Alligator Fact Sheet
The American Alligator (Alligator mississippiensis) has changed little from its original form some 180 million years ago. Alligators were hunted to near extinction in the 1950's and early 1960's, but protective action by state and federal governments helped keep them from disappearing completely.
This type of protection allowed the alligator population to increase. They were removed from "total protection" status in 1987. The alligator now has a status of "threatened due to similarity of appearance" because of its likeness to other crocodilians worldwide that still receive protection. The removal from total protection status allows Georgia and other southeastern states greater flexibility in managing alligator populations.
There are approximately 200,000-250,000 alligators in the state of Georgia
Alligators occur from the southern tip of Texas to the northeastern part of North Carolina. In Georgia, they typically live along and south of the fall line (which roughly traverses the cities of Columbus, Macon and Augusta). There is no evidence that alligator populations reproduce north of the fall line and any found in these areas have probably been relocated there by humans. Alligators usually remain in the area where they were born for two to three years and then begin looking for their own range. Females generally have small home ranges while a male may occupy a range of more than two square miles. Severe drought conditions may cause alligators to move considerable distances in search of suitable waters.
Alligators occupy a variety of wetland habitats in Georgia. They are found in marshes, swamps, rivers, farm ponds and lakes in the wild, but also have been found in ditches, neighborhoods, drainage canals, roadways, golf course ponds and sometimes in swimming pools. During the courtship and breeding season, April to May, alligators prefer open waters. During the remainder of the year, males prefer open and deep waters while females seek out nesting habitat in shallow, heavily vegetated and secluded areas.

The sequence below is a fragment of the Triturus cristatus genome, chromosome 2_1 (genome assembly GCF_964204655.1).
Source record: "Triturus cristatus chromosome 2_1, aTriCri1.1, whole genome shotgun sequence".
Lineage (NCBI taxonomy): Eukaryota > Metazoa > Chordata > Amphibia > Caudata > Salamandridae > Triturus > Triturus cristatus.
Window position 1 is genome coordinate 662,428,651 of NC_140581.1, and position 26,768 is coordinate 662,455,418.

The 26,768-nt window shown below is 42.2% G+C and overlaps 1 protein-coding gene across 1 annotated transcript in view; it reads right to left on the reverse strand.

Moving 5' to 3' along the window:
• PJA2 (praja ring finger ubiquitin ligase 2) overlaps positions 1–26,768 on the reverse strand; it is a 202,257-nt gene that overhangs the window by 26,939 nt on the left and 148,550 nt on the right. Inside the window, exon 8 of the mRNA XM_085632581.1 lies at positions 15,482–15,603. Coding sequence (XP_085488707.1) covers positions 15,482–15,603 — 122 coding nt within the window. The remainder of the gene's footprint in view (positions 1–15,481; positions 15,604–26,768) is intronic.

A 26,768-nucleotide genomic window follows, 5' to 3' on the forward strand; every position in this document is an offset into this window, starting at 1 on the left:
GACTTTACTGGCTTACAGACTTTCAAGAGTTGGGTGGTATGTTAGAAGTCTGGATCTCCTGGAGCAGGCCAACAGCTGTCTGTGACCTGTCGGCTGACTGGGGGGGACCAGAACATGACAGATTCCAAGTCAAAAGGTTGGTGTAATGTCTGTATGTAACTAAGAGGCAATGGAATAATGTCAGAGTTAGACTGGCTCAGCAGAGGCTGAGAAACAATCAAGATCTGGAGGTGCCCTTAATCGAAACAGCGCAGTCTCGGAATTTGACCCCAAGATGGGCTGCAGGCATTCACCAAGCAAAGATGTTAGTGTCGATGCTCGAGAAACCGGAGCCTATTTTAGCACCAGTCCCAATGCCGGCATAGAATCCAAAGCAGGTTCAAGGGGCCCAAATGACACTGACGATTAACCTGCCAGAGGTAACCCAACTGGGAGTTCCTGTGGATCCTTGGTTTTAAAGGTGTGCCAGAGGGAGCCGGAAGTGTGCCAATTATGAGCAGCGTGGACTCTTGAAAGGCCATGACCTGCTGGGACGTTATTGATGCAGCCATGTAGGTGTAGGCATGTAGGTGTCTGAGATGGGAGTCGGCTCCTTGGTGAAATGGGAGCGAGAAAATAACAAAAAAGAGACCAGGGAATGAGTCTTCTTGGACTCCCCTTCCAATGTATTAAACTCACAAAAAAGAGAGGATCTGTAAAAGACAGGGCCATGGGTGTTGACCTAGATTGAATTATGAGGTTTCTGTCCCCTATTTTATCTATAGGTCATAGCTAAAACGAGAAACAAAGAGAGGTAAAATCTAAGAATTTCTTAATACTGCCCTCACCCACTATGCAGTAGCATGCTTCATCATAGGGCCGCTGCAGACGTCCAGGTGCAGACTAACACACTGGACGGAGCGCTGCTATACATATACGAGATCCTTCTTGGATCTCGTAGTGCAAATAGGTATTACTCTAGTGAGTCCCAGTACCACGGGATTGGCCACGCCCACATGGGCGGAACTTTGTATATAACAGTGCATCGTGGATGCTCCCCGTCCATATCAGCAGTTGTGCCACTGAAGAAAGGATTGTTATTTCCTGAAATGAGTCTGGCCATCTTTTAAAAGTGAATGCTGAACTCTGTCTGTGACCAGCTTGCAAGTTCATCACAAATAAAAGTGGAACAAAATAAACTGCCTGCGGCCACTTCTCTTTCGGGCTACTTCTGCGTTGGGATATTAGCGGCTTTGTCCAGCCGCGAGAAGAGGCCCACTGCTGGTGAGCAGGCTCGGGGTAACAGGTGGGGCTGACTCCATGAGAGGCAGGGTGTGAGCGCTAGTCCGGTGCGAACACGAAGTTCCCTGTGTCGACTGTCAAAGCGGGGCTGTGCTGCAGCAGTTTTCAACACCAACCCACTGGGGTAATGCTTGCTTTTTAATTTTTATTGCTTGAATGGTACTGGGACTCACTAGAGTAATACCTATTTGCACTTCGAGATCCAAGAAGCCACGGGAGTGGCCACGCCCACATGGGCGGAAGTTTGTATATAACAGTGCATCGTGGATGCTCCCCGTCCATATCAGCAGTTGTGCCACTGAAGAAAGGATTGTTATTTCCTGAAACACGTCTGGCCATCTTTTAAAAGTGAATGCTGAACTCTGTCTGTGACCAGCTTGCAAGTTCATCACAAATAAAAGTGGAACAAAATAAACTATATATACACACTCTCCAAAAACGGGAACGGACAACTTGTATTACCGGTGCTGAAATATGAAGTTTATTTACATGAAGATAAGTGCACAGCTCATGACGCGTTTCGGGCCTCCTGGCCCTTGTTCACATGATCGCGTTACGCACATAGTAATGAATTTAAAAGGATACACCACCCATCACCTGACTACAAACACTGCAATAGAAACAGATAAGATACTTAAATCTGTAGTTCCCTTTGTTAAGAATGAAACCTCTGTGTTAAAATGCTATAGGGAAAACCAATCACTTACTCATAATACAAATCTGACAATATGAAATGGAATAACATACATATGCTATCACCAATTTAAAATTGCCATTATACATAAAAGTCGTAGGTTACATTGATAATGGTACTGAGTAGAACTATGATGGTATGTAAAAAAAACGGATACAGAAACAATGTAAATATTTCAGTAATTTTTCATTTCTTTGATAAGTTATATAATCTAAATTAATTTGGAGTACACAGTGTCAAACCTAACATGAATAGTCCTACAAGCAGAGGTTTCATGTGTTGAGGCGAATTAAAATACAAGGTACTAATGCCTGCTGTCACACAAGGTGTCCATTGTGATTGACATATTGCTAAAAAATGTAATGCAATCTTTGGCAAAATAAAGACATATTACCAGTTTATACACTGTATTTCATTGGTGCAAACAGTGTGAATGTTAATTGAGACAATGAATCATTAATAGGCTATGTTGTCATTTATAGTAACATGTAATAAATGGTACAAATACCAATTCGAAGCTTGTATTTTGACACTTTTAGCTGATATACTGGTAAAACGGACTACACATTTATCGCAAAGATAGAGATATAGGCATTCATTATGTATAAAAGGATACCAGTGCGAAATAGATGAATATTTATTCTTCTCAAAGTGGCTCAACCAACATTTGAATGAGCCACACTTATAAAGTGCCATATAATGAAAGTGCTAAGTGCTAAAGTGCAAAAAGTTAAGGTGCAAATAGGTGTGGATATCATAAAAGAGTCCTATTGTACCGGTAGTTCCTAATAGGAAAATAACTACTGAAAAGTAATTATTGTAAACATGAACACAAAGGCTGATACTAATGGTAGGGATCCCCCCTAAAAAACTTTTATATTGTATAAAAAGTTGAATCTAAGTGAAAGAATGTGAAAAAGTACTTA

Alligators can live up to 60 years in captivity, but in the wild they rarely live more than 50 years. Male alligators can grow up to 16 feet in length, although 14 footers are rare, and female alligators can grow up to 10 feet. After breeding, females lay an average of 35 to 40 eggs that incubate for about 65 days. Alligators are about eight to ten inches in length when born. About 20 percent of the young will survive to maturity, the others fall victim to predators such as raccoons, birds, snakes, otters and other alligators. They grow approximately eight to ten inches per year for the first few years and will reach sexual maturity when they reach about six feet in length. Large alligators can reach weights of over 800 pounds. Alligators are carnivores and will eat almost anything they can catch. During the first few years their diet consists mainly of small prey such as snails, crayfish, frogs, insects and other invertebrates. Depending on their size, larger gators may eat fish, turtles, snakes, waterfowl, raccoons, beavers and otters. Alligators also feed on carrion and given the opportunity they also may eat pets and smaller domestic animals, such as goats and pigs.
In 1989, the Georgia DNR initiated a nuisance alligator program that allows licensed agent trappers to capture and harvest specific nuisance alligators four feet or larger. A nuisance alligator is one that (1) is located outside of its normal range, (2) has been fed, intentionally or not, by humans, or (3) become so habituated to humans that they no longer move away from humans or become aggressive.
From 1980-May 2007, there only have been nine reported cases of alligator attacks on humans in Georgia, including one fatality in 2007. Six of these incidents happened as a result of the human stepping on or otherwise making contact with a submerged alligator. The remaining three incidents were a result of the alligator mistaking the human for prey.
Alligators are important in nature. They help maintain the population balance of certain prey species and they help shape and modify habitats. During times of severe drought, alligators are known to dig holes (gator holes) to concentrate water. This helps the alligator survive, and helps many other species of plants and animals in the area.
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